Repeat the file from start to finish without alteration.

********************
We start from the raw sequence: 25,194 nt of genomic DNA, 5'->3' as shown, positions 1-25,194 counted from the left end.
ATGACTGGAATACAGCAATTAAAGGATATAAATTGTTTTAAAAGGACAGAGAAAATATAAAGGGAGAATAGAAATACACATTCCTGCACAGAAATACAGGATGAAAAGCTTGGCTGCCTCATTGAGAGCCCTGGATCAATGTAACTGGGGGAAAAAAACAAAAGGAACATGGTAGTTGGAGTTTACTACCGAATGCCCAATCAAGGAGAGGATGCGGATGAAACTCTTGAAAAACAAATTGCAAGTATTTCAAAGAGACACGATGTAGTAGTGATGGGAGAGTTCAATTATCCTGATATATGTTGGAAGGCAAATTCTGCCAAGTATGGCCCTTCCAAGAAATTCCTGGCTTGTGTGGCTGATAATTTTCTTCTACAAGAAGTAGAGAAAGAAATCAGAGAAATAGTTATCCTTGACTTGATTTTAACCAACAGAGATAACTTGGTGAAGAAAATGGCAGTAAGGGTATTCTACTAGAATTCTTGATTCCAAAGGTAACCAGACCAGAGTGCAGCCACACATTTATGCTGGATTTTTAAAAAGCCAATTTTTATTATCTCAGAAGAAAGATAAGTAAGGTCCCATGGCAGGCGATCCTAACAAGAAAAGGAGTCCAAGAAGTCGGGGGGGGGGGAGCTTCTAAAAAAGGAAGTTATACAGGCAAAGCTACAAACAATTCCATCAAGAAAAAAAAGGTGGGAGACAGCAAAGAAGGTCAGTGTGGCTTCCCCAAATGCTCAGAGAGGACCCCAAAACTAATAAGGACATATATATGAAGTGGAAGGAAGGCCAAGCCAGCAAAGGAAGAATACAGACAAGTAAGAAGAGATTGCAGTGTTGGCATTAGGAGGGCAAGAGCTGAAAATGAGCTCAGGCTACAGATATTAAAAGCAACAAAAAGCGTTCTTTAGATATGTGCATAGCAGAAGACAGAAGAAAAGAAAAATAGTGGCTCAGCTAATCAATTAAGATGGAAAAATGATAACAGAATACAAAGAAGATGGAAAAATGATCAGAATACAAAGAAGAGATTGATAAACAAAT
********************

We start from the raw sequence: 25,194 nt of genomic DNA, 5'->3' as shown, positions 1-25,194 counted from the left end.
ATGACTGGAATACAGCAATTAAAGGATATAAATTGTTTTAAAAGGACAGAGAAAATATAAAGGGAGAATAGAAATACACATTCCTGCACAGAAATACAGGATGAAAAGCTTGGCTGCCTCATTGAGAGCCCTGGATCAATGTAACTGGGGGAAAAAAACAAAAGGAACATGGTAGTTGGAGTTTACTACCGAATGCCCAATCAAGGAGAGGATGCGGATGAAACTCTTGAAAAACAAATTGCAAGTATTTCAAAGAGACACGATGTAGTAGTGATGGGAGAGTTCAATTATCCTGATATATGTTGGAAGGCAAATTCTGCCAAGTATGGCCCTTCCAAGAAATTCCTGGCTTGTGTGGCTGATAATTTTCTTCTACAAGAAGTAGAGAAAGAAATCAGAGAAATAGTTATCCTTGACTTGATTTTAACCAACAGAGATAACTTGGTGAAGAAAATGGCAGTAAGGGTATTCTACTAGAATTCTTGATTCCAAAGGTAACCAGACCAGAGTGCAGCCACACATTTATGCTGGATTTTTAAAAAGCCAATTTTTATTATCTCAGAAGAAAGATAAGTAAGGTCCCATGGCAGGCGATCCTAACAAGAAAAGGAGTCCAAGAAGTCGGGGGGGGGGGAGCTTCTAAAAAAGGAAGTTATACAGGCAAAGCTACAAACAATTCCATCAAGAAAAAAAAGGTGGGAGACAGCAAAGAAGGTCAGTGTGGCTTCCCCAAATGCTCAGAGAGGACCCCAAAACTAATAAGGACATATATATGAAGTGGAAGGAAGGCCAAGCCAGCAAAGGAAGAATACAGACAAGTAAGAAGAGATTGCAGTGTTGGCATTAGGAGGGCAAGAGCTGAAAATGAGCTCAGGCTACAGATATTAAAAGCAACAAAAAGCGTTCTTTAGATATGTGCATAGCAGAAGACAGAAGAAAAGAAAAATAGTGGCTCAGCTAATCAATTAAGATGGAAAAATGATAACAGAATACAAAGAAGATGGAAAAATGATCAGAATACAAAGAAGAGATTGATAAACAAAT